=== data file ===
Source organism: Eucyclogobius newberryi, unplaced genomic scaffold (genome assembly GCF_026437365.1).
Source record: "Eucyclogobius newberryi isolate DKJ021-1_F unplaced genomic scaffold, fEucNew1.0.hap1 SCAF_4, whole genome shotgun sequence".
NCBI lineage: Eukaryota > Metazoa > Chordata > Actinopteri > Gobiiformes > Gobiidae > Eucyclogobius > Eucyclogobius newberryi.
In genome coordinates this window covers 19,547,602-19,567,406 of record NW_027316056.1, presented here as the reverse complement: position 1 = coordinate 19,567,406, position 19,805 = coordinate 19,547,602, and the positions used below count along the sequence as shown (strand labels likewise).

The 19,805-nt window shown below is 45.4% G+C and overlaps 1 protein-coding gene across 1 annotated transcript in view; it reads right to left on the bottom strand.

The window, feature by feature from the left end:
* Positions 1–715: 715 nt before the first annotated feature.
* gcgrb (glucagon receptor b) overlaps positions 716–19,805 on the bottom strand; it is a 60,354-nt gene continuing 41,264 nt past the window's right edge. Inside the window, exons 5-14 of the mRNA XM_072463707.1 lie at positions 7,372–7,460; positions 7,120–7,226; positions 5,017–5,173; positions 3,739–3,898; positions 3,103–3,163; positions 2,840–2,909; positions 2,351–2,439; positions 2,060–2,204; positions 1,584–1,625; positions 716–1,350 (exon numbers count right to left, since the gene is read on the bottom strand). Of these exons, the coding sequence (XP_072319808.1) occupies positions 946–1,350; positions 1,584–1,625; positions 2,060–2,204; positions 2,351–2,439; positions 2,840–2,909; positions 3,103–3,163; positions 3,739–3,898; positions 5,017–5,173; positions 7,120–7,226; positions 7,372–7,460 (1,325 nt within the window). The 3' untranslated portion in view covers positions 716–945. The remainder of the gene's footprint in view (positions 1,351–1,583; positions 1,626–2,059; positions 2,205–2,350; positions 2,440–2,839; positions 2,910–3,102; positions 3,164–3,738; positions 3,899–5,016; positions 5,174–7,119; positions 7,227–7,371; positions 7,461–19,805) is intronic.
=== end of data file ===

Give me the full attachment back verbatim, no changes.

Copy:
Source organism: Eucyclogobius newberryi, unplaced genomic scaffold (genome assembly GCF_026437365.1).
Source record: "Eucyclogobius newberryi isolate DKJ021-1_F unplaced genomic scaffold, fEucNew1.0.hap1 SCAF_4, whole genome shotgun sequence".
NCBI lineage: Eukaryota > Metazoa > Chordata > Actinopteri > Gobiiformes > Gobiidae > Eucyclogobius > Eucyclogobius newberryi.
In genome coordinates this window covers 19,547,602-19,567,406 of record NW_027316056.1, presented here as the reverse complement: position 1 = coordinate 19,567,406, position 19,805 = coordinate 19,547,602, and the positions used below count along the sequence as shown (strand labels likewise).

The 19,805-nt window shown below is 45.4% G+C and overlaps 1 protein-coding gene across 1 annotated transcript in view; it reads right to left on the bottom strand.

The window, feature by feature from the left end:
* Positions 1–715: 715 nt before the first annotated feature.
* gcgrb (glucagon receptor b) overlaps positions 716–19,805 on the bottom strand; it is a 60,354-nt gene continuing 41,264 nt past the window's right edge. Inside the window, exons 5-14 of the mRNA XM_072463707.1 lie at positions 7,372–7,460; positions 7,120–7,226; positions 5,017–5,173; positions 3,739–3,898; positions 3,103–3,163; positions 2,840–2,909; positions 2,351–2,439; positions 2,060–2,204; positions 1,584–1,625; positions 716–1,350 (exon numbers count right to left, since the gene is read on the bottom strand). Of these exons, the coding sequence (XP_072319808.1) occupies positions 946–1,350; positions 1,584–1,625; positions 2,060–2,204; positions 2,351–2,439; positions 2,840–2,909; positions 3,103–3,163; positions 3,739–3,898; positions 5,017–5,173; positions 7,120–7,226; positions 7,372–7,460 (1,325 nt within the window). The 3' untranslated portion in view covers positions 716–945. The remainder of the gene's footprint in view (positions 1,351–1,583; positions 1,626–2,059; positions 2,205–2,350; positions 2,440–2,839; positions 2,910–3,102; positions 3,164–3,738; positions 3,899–5,016; positions 5,174–7,119; positions 7,227–7,371; positions 7,461–19,805) is intronic.